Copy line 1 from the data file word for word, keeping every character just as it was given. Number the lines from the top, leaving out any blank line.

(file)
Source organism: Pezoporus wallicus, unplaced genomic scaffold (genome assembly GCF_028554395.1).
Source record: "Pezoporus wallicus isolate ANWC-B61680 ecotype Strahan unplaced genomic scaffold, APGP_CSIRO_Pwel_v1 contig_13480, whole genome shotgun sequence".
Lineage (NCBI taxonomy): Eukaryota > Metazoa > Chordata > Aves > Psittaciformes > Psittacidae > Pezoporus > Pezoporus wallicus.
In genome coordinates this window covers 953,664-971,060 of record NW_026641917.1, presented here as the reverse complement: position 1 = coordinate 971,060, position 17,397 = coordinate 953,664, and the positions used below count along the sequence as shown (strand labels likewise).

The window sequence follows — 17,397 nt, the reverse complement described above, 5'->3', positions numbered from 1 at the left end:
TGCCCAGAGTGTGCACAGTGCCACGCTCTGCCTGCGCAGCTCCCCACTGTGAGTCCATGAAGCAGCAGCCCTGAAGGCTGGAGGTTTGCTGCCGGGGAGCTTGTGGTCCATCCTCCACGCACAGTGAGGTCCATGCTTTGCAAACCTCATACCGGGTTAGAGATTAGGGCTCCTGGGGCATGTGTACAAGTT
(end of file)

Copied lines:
Source organism: Pezoporus wallicus, unplaced genomic scaffold (genome assembly GCF_028554395.1).